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Robotic Biliary Stricturoplasty and Roux-en-Y Hepaticojejunostomy After Hepatic Artery Infusion Pump Injury.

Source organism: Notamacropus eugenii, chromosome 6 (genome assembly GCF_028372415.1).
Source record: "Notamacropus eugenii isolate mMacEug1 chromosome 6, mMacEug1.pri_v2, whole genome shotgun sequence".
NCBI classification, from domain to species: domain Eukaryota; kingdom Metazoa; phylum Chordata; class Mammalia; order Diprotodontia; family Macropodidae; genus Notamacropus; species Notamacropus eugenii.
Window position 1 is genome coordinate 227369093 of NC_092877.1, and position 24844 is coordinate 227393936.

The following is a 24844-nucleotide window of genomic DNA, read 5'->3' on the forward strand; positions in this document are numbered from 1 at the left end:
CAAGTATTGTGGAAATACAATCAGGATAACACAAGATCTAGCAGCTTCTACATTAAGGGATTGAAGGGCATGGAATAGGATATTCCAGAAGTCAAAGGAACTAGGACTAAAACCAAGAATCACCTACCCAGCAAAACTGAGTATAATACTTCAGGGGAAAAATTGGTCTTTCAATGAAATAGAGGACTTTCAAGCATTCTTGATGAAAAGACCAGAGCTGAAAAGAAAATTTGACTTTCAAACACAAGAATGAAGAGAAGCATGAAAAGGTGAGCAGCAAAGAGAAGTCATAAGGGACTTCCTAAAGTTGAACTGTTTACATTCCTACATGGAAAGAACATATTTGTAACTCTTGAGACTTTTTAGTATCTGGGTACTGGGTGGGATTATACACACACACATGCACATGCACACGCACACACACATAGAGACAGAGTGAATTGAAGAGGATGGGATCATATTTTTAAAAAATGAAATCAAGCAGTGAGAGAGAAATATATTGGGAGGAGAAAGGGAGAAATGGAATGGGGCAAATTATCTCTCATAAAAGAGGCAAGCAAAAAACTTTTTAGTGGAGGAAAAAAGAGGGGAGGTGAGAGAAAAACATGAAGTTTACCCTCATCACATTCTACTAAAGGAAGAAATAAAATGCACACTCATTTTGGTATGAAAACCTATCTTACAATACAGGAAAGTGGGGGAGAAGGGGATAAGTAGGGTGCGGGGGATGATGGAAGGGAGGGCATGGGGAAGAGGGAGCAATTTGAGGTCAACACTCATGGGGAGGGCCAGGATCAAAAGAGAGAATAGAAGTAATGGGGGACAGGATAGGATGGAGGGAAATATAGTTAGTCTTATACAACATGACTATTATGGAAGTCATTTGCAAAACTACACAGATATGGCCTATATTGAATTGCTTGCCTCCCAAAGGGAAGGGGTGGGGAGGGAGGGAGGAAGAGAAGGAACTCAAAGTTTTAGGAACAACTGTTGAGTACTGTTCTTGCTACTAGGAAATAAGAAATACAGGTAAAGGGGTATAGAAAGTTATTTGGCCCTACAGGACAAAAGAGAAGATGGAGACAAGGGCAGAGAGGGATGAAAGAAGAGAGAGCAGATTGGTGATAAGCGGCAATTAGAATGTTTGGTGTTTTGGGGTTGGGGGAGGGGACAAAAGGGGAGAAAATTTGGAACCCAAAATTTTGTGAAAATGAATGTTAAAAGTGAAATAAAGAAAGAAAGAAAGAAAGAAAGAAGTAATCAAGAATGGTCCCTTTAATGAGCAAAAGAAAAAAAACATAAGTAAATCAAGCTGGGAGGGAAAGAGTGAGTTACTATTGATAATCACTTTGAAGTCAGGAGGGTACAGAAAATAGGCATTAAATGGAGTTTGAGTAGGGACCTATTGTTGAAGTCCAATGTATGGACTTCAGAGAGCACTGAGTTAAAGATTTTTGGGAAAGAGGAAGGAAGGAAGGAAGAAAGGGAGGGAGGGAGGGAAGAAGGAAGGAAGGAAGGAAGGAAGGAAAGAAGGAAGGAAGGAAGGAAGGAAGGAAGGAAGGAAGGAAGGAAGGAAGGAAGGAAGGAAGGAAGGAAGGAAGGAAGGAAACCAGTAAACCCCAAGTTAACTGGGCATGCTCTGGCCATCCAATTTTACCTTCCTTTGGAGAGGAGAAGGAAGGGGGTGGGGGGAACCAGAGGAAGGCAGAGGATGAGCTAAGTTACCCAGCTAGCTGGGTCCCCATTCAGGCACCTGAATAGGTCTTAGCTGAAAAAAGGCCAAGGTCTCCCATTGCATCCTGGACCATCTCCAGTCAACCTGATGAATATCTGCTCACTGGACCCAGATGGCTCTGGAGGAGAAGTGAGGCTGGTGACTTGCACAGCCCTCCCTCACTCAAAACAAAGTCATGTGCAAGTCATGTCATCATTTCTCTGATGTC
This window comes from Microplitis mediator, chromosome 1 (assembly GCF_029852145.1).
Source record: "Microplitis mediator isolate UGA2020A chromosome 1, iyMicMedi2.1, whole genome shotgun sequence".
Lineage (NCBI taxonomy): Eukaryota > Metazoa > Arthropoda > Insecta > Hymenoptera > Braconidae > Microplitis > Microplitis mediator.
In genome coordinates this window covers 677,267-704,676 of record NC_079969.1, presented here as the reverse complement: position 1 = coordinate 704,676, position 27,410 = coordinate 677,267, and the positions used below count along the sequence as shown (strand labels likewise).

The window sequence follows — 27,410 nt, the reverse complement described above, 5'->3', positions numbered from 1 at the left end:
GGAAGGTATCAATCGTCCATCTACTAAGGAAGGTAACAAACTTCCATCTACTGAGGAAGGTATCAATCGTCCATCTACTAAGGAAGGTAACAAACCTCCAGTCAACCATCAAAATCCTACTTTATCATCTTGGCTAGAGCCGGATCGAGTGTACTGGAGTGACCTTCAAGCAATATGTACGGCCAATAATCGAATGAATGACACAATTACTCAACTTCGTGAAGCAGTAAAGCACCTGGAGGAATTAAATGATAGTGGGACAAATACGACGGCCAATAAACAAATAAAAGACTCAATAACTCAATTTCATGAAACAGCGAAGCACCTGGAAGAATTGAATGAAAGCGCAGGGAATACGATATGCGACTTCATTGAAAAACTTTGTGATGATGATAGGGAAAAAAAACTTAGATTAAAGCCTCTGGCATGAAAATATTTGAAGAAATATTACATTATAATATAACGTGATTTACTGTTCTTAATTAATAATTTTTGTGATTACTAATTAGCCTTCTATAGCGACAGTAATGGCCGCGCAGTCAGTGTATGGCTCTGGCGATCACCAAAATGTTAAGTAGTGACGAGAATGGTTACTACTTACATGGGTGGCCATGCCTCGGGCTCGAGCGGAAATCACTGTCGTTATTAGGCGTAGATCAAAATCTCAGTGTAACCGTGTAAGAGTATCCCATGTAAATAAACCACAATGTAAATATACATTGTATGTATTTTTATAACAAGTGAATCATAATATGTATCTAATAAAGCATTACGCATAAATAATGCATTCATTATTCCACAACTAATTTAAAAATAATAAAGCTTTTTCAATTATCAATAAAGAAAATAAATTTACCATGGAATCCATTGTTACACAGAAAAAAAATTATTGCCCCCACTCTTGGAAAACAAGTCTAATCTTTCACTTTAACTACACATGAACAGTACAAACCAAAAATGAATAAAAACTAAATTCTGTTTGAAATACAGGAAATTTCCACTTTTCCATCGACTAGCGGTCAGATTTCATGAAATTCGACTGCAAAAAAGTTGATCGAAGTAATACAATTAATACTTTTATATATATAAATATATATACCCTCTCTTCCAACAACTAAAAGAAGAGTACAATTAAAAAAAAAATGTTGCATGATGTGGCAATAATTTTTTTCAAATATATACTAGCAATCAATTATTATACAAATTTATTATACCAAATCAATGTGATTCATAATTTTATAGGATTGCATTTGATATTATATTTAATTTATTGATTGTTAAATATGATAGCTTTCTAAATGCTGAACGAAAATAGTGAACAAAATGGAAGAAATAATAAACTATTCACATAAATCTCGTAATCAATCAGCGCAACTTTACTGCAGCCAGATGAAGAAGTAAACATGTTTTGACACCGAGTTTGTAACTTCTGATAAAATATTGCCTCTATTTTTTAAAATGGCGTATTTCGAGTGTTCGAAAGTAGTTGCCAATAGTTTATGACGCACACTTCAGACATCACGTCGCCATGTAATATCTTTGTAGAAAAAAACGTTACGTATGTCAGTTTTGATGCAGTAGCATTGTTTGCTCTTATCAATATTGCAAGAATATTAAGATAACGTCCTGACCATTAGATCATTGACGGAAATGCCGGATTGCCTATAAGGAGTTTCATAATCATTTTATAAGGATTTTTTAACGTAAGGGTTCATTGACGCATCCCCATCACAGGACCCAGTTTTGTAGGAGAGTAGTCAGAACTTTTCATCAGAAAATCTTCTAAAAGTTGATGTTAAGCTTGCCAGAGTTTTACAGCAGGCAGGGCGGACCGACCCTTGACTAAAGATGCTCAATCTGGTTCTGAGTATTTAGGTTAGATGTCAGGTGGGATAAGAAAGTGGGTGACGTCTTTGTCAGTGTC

BACKGROUND: Hepatic artery infusion pump (HAIP) with floxuridine/dexamethasone and systemic chemotherapy is an established treatment regimen, which had been reported about converting 47% of patients with stage 4 colorectal liver metastasis from unresectable to resectable.1,2 To this effect, HAIP chemotherapy contributes to prolonged survival of many patients, which otherwise may not have other treatment options. Biliary sclerosis, however, is a known complication of the HAIP treatment, which occurs in approximately 5.5% of patients receiving this modality as an adjuvant therapy after hepatectomy and in 2% of patients receiving HAIP treatment for unresectable disease.3 While biliary sclerosis diffusely affects the perihilar and intrahepatic biliary tree, a dominant stricture maybe found in select cases, which gives an opportunity for a local surgical treatment after failure of endoscopic stenting/dilations. While the use of minimally invasive approach to biliary surgery is gradually increasing,4 there have been no descriptions of its application in this scenario. In this video, we demonstrate the use of minimally invasive robotic technique for biliary stricturoplasty and Roux-en-Y (RY) hepaticojejunostomy to treat persistent right hepatic duct stricture after HAIP chemotherapy.